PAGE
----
Forces for Good

A note on terminology: The term ‘non-profit’ is familiar to us, but as someone who is curious about the impact of language, I wonder what the impact is of our field being defined in the negative? Terms such as ‘non-governmental organization’ (NGO) and ‘non-profit’ don’t tell people what our organizations stand for and what impact they have; they just define us as something that is ‘less than’ a for profit enterprise or government.  What is your reaction if we refer to such organizations as ‘social purpose’ or ‘citizen-centred’? While most of the relevant literature continues to use the term ‘non-profit’ I will use the term ‘social purpose’ where appropriate.

The literature that is specific to the non-profit/social purpose sector is extremely limited compared to the bounty of books, articles, journals and resources specific to the business sector. Nonetheless, there are some valuable references out there, one of which is: Forces for Good: The Six Practices of High Impact Nonprofits  (2007) by Leslie Critchfield and Heather McLeod Grant. The authors have strong pedigrees in the social purpose field, and their 4 years of research was supported by the Ashoka Foundation and the Center for the Advancement of Social Entrepreneurship at Duke University, which speaks to the integrity of the work. The limitations are that it is very US-centric, focuses more on larger-scale agencies, and of course the world has changed significantly since 2007. I cringed at some of the references made to collaborative partnerships between the featured organizations and businesses (e.g. with Fannie Mae and Freddie Mac offering sub-prime mortgages to low income families). Nonetheless, there are some useful concepts embedded in the text.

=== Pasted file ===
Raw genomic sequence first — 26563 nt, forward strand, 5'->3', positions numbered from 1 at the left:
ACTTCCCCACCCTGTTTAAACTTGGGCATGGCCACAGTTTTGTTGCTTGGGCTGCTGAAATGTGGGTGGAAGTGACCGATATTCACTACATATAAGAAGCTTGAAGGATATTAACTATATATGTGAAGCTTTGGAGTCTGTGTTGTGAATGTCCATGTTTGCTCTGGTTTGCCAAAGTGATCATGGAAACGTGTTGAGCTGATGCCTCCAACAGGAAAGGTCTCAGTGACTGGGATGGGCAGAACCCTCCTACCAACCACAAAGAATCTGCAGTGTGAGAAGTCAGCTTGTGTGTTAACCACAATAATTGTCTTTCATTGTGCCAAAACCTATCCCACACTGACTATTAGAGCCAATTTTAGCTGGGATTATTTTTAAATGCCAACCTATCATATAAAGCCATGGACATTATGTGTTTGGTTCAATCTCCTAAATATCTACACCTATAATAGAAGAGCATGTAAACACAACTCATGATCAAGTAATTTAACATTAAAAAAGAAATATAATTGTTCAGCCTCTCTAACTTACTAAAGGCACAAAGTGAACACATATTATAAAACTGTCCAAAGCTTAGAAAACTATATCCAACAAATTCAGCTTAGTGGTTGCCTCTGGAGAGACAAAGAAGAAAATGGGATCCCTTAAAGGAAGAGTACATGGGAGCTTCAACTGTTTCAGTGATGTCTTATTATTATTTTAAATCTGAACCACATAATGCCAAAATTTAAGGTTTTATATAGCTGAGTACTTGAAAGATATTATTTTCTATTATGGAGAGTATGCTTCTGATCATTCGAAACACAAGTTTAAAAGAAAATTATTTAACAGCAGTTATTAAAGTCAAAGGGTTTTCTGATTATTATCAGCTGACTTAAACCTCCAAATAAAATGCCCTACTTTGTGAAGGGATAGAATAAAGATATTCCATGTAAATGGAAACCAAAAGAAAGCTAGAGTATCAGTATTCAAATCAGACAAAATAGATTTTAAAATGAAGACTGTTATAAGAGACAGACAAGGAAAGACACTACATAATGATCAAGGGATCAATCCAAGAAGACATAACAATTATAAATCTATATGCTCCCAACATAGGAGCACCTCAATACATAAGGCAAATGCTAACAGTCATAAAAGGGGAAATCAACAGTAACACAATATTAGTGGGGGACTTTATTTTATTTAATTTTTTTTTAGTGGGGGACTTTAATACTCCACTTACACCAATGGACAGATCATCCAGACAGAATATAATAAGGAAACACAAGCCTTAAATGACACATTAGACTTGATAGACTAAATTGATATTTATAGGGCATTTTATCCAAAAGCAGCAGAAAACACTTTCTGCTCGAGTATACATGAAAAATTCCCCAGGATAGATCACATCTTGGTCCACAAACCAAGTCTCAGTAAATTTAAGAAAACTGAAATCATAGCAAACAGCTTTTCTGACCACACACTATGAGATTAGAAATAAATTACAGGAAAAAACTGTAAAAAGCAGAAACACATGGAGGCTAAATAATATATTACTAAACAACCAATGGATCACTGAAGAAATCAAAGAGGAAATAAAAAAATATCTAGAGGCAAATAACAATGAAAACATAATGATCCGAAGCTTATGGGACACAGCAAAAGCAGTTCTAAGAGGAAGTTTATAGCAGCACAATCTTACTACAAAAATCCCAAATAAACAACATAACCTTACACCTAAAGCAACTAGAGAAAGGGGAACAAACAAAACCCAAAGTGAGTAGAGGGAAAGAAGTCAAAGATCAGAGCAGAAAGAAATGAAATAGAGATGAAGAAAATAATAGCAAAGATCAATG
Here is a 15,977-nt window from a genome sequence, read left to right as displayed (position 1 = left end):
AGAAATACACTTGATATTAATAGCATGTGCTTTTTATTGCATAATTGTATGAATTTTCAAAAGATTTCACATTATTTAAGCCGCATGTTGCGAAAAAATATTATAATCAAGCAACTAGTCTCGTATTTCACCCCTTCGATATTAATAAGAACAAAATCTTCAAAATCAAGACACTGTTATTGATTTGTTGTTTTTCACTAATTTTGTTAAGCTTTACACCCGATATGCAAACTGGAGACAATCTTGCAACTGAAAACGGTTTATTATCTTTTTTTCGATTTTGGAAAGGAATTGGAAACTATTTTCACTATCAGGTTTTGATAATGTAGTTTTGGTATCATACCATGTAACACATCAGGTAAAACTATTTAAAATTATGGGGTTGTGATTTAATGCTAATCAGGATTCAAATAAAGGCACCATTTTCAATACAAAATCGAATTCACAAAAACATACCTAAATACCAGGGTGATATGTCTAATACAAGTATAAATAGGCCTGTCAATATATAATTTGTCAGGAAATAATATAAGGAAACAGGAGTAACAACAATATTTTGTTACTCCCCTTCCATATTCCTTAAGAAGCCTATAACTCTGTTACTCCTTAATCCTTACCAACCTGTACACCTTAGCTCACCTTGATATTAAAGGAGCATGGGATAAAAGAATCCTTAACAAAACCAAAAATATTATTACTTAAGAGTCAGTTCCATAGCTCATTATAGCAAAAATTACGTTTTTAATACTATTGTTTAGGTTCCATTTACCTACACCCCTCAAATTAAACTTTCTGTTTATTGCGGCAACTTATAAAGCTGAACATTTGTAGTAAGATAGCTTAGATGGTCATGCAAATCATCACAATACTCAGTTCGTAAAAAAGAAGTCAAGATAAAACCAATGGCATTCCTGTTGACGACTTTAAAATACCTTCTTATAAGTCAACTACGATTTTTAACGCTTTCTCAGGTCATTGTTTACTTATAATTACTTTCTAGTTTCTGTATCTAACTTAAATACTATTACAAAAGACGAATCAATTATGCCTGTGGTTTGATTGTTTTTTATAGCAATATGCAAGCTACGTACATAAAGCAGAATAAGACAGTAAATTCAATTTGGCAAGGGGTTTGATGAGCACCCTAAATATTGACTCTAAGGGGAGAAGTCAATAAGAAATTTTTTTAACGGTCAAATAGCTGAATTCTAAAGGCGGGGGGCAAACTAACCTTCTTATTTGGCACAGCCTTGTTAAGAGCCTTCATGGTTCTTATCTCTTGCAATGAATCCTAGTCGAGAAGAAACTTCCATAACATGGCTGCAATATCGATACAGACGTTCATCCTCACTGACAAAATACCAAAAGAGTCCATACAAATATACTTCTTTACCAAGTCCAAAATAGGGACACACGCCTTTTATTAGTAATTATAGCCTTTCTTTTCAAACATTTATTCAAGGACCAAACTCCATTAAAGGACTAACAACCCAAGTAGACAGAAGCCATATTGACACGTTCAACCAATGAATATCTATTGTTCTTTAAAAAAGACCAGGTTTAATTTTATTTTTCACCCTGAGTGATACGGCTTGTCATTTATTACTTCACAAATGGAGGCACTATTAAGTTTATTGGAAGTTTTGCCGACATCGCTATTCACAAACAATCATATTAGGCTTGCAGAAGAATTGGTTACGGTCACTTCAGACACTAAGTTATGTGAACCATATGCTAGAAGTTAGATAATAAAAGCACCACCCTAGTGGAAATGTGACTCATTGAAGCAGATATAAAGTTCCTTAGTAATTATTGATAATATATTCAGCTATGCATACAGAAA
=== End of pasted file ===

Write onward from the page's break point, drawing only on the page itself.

They analyzed thousands of social purpose organizations, interviewed the leaders in hundreds and did in-depth investigations into 12.  They debunked a number of myths and discovered six recurring patterns in high impact organizations, including that they:    

  1. Both serve people and advocate for better public policies. Most started doing one or the other but realized that these 2 roles are interdependent. As providers of direct service they learned more intimately what was needed and why, and they built grassroots support, a strong evidence base, and credibility, such that when they went to advocate for public policy or funding shifts they brought strategic expertise to the decision-makers.
  2. Leverage market forces to achieve social change on a larger scale – including influencing business practices, building partnerships with business, and developing social enterprises to generate new revenue streams.
  3. Use volunteers well – not just as free labour but as advisors, story-tellers and ‘evangelists’ that advance the cause.
  4. Nurture nonprofit networks and help other social purpose groups succeed.  In so doing they advance the field – which also serves their interests. They don’t just pay lip service to collaboration, they ‘live it’. They freely share resources, knowledge and expertise to build alliances and connections that raise everyone involved – and the quality of their services – up.